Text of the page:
Mr Key has correctly identified the fact that in 2008 New Zealand does not have a debt problem, but rather a serious growth problem. One that is serious enough to convince 80,000 Kiwis to head permanently overseas in the past year.

Back in 1990, when the Bolger Government assumed office, gross government debt was a massive 60% of GDP. Determined action by that government saw that debt level reduced to 35% in 1999, when it lost office. And on the back of the outstanding international economic conditions of the past nine years, that number has been further reduced to 18% of GDP last year. All well and good.

But back in 1994, when the government debt to GDP ratio was still at 56%, Helen Clark was arguing that the then government was placing “undue emphasis on debt repayment at the expense of our failing services and infrastructure.” Now that the figure is hovering around 20%, in the middle of a recession, Clark is arguing that any increase to debt to address the infrastructure deficit and unblock our economic arteries would be irresponsible. All of which is plainly complete and unmitigated nonsense.

Update on EPMU Case

For all of the reasons outlined in last week’s edition of this publication, proceedings have now been filed in the High Court to review the decision of the Electoral Commission to register the Labour Party affiliate, (and one of their largest donors), as a third party under the Electoral Finance Act. Registration will entitle them to spend $120,000 attacking the National Party, which, due to the constraints of the EFA, will not be able to respond.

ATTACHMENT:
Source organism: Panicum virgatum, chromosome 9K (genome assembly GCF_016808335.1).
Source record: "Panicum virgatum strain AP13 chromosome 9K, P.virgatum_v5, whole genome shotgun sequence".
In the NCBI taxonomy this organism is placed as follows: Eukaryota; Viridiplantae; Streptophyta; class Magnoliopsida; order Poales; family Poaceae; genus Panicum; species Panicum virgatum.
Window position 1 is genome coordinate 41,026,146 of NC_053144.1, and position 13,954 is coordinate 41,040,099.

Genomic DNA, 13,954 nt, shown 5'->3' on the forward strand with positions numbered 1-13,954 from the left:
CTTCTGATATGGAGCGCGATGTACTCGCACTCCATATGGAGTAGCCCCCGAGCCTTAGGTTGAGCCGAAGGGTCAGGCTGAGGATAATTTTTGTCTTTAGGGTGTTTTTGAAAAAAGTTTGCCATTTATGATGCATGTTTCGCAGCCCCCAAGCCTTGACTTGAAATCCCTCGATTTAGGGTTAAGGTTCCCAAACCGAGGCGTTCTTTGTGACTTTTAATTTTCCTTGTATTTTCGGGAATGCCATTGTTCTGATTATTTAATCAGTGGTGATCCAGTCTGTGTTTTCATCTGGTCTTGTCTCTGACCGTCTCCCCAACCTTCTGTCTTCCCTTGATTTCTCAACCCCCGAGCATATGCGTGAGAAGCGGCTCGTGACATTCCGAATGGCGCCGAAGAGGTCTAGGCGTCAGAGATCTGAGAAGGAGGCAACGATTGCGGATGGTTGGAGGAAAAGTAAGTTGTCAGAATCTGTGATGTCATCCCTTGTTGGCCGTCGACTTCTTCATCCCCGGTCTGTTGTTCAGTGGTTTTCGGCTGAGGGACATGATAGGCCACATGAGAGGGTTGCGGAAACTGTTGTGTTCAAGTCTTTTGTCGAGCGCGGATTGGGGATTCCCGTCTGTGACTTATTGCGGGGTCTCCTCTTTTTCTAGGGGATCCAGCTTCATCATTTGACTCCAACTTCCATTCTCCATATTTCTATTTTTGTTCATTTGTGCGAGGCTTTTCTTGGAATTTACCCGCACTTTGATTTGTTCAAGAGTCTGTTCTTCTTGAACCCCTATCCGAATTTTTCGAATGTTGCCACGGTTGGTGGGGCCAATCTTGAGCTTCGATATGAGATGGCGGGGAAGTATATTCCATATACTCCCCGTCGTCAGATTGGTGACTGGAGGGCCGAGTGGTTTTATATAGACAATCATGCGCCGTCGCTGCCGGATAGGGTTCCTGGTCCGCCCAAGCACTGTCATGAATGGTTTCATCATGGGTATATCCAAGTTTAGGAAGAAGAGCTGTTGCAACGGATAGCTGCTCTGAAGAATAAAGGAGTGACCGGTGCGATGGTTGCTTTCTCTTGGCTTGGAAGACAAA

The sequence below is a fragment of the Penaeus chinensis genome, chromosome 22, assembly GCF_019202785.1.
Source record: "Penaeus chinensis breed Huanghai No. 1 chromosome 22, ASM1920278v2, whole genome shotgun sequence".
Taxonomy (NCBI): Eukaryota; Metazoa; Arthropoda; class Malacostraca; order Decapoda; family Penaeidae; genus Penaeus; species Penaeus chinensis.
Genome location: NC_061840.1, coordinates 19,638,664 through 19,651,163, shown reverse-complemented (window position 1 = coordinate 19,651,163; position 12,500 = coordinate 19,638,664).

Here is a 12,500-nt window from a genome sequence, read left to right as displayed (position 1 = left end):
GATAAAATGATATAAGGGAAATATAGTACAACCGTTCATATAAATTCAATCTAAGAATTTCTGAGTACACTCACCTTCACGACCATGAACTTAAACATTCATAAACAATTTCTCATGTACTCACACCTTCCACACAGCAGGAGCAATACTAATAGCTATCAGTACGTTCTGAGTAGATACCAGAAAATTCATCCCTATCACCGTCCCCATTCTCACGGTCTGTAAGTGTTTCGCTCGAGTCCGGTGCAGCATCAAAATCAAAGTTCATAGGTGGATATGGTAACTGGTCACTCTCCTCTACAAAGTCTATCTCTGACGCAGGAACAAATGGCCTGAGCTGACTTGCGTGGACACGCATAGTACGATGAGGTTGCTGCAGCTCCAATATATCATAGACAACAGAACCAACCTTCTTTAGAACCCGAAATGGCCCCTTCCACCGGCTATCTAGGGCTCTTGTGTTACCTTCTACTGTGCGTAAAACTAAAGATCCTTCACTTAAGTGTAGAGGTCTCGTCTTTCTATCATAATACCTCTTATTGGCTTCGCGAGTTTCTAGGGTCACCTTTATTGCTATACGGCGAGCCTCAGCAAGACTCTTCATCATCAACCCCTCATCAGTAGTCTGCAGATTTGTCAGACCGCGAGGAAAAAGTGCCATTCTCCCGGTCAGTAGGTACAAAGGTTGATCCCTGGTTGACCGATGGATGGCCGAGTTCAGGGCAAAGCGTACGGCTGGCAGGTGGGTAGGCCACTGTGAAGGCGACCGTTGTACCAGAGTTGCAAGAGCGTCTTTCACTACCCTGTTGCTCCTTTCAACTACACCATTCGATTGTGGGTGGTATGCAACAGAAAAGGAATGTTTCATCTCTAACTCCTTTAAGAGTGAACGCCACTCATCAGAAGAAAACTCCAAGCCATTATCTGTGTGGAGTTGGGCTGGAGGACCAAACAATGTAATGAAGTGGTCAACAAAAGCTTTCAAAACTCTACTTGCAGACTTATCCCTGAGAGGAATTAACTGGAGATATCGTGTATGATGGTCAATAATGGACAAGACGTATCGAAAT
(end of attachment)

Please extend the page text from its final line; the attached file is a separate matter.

The High Court case looks solid. The EPMU is claiming not to be “involved in the administration of the affairs” of the Labour Party, within the meaning of the EFA. If the High Court upholds the registration, there will be immediate applications from several organisations that are not “involved in the administration of the affairs” of the National Party. Current favourites from readers are the Citizens Opposed to the Political Activities of the EPMU, and the Not The Spencer Trust. So, either way, the High Court decision will produce an interesting outcome. Watch this space for further developments.